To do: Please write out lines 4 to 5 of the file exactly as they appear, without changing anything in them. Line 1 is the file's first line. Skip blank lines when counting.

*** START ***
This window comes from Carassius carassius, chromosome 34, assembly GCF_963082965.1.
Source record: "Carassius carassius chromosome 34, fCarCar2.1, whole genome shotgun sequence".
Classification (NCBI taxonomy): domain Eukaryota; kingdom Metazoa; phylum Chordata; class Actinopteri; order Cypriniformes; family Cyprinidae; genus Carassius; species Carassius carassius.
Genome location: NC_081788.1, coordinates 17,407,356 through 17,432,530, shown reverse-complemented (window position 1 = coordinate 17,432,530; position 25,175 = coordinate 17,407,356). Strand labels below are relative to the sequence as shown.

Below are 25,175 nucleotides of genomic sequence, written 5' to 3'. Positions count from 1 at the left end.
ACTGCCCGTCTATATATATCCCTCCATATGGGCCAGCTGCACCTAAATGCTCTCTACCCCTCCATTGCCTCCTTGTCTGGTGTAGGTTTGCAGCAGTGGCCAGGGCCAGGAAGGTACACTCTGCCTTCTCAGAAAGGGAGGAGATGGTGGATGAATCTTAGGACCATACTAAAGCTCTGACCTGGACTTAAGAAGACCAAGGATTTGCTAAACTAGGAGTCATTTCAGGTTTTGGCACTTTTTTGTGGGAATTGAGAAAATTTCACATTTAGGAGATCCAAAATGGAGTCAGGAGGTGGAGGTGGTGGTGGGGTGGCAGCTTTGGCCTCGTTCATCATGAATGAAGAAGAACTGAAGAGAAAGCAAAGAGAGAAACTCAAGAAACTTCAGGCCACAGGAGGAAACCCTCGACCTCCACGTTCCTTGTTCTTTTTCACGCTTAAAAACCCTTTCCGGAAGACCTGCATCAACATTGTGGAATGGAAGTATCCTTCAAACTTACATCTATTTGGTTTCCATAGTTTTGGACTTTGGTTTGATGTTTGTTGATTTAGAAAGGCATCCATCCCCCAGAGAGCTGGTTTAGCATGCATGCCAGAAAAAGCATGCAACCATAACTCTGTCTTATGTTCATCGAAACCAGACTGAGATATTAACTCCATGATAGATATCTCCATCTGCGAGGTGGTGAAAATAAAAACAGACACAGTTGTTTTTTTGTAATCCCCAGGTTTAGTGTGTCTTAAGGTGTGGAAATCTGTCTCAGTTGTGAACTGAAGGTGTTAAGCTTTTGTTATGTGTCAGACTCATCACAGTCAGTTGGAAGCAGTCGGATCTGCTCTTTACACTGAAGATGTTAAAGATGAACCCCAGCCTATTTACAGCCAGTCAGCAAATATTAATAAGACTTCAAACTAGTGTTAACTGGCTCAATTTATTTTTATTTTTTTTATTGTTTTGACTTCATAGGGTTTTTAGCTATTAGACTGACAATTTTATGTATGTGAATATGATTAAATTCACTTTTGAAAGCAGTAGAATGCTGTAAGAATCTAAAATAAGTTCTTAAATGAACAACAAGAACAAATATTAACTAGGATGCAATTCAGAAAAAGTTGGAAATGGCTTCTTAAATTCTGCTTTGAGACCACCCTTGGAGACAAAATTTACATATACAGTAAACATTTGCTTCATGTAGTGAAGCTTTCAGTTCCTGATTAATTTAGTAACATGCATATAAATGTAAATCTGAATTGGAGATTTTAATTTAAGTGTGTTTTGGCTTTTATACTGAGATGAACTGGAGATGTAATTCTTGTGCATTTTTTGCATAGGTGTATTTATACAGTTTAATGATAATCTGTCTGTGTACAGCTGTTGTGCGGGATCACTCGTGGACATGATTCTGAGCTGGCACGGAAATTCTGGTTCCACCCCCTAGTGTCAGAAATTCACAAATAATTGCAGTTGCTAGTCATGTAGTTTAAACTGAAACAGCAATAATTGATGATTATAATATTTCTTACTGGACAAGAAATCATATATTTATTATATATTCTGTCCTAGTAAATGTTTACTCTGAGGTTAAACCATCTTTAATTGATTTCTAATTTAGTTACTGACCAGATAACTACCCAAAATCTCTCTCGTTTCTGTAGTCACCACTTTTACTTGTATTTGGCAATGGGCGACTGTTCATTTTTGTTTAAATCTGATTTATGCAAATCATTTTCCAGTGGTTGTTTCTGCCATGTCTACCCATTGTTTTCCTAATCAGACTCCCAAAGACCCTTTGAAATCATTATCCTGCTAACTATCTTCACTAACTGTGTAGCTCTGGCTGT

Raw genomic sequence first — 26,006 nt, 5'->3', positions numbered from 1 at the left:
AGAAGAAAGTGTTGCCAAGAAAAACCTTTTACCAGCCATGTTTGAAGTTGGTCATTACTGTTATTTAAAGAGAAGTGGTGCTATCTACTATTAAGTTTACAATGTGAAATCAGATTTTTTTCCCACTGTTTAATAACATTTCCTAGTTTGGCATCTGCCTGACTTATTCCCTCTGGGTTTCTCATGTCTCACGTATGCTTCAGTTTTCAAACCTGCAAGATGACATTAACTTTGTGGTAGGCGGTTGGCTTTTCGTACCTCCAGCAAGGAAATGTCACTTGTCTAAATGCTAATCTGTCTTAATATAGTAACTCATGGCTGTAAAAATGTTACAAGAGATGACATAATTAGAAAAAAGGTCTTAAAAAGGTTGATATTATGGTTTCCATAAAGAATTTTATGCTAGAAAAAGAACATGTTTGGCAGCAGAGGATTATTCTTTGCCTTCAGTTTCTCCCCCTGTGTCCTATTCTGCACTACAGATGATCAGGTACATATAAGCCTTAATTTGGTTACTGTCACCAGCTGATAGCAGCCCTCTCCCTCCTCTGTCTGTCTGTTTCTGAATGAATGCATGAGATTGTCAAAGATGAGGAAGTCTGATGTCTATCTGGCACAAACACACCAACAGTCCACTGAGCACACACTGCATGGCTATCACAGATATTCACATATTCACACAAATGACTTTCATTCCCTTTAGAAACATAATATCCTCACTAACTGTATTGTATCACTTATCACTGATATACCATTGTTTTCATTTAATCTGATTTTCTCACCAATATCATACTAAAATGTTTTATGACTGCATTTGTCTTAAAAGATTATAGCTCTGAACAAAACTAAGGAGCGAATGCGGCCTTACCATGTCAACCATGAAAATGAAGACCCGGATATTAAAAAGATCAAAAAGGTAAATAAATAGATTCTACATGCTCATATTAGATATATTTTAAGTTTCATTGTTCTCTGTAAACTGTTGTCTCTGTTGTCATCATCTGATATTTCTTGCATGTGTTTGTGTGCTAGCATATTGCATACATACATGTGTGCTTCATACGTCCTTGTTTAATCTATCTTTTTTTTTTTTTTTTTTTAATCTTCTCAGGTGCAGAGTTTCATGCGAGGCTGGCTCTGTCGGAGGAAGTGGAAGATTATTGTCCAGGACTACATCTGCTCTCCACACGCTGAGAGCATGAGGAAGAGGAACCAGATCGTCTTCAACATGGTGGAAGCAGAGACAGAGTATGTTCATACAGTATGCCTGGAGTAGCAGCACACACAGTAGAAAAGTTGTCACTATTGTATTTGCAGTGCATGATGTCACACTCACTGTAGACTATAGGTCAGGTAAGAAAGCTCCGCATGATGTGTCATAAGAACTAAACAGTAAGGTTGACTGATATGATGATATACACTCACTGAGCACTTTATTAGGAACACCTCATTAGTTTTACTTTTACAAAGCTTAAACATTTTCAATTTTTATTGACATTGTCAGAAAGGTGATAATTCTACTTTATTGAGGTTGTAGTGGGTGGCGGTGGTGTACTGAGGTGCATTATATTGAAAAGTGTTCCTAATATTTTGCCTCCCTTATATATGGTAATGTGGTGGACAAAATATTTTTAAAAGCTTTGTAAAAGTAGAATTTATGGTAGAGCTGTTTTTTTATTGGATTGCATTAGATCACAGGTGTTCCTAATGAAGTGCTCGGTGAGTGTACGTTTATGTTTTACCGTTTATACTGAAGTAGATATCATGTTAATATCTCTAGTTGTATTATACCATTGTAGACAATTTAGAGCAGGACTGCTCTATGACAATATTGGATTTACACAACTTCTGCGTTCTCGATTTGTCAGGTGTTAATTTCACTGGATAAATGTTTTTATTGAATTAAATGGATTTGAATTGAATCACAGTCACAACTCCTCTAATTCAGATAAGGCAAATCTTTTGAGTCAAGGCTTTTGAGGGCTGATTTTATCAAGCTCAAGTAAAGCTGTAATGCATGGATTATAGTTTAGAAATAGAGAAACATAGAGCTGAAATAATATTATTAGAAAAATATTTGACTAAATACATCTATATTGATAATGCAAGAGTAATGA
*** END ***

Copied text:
Genome location: NC_081788.1, coordinates 17,407,356 through 17,432,530, shown reverse-complemented (window position 1 = coordinate 17,432,530; position 25,175 = coordinate 17,407,356). Strand labels below are relative to the sequence as shown.

Below are 25,175 nucleotides of genomic sequence, written 5' to 3'. Positions count from 1 at the left end.